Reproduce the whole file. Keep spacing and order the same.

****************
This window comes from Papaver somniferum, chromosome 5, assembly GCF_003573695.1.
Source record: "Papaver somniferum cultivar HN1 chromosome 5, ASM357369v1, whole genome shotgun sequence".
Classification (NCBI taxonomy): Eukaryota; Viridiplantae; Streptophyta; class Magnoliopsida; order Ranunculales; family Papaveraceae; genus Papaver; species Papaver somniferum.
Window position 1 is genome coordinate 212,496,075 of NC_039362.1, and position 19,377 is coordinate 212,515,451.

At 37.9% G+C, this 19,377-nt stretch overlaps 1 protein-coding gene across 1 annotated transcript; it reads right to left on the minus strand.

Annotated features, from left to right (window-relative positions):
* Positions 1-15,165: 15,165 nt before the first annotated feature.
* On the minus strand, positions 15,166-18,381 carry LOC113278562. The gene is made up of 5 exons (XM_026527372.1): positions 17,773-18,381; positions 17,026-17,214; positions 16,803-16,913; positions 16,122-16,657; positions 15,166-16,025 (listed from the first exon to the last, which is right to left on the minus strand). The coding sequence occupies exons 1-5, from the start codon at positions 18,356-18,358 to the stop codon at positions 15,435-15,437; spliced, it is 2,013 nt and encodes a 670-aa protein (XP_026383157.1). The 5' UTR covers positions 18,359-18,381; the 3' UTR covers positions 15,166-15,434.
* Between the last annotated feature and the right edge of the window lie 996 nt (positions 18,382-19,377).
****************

This window comes from Papaver somniferum, chromosome 5, assembly GCF_003573695.1.
Source record: "Papaver somniferum cultivar HN1 chromosome 5, ASM357369v1, whole genome shotgun sequence".
Classification (NCBI taxonomy): Eukaryota; Viridiplantae; Streptophyta; class Magnoliopsida; order Ranunculales; family Papaveraceae; genus Papaver; species Papaver somniferum.
Window position 1 is genome coordinate 212,496,075 of NC_039362.1, and position 19,377 is coordinate 212,515,451.

At 37.9% G+C, this 19,377-nt stretch overlaps 1 protein-coding gene across 1 annotated transcript; it reads right to left on the minus strand.

Annotated features, from left to right (window-relative positions):
* Positions 1-15,165: 15,165 nt before the first annotated feature.
* On the minus strand, positions 15,166-18,381 carry LOC113278562. The gene is made up of 5 exons (XM_026527372.1): positions 17,773-18,381; positions 17,026-17,214; positions 16,803-16,913; positions 16,122-16,657; positions 15,166-16,025 (listed from the first exon to the last, which is right to left on the minus strand). The coding sequence occupies exons 1-5, from the start codon at positions 18,356-18,358 to the stop codon at positions 15,435-15,437; spliced, it is 2,013 nt and encodes a 670-aa protein (XP_026383157.1). The 5' UTR covers positions 18,359-18,381; the 3' UTR covers positions 15,166-15,434.
* Between the last annotated feature and the right edge of the window lie 996 nt (positions 18,382-19,377).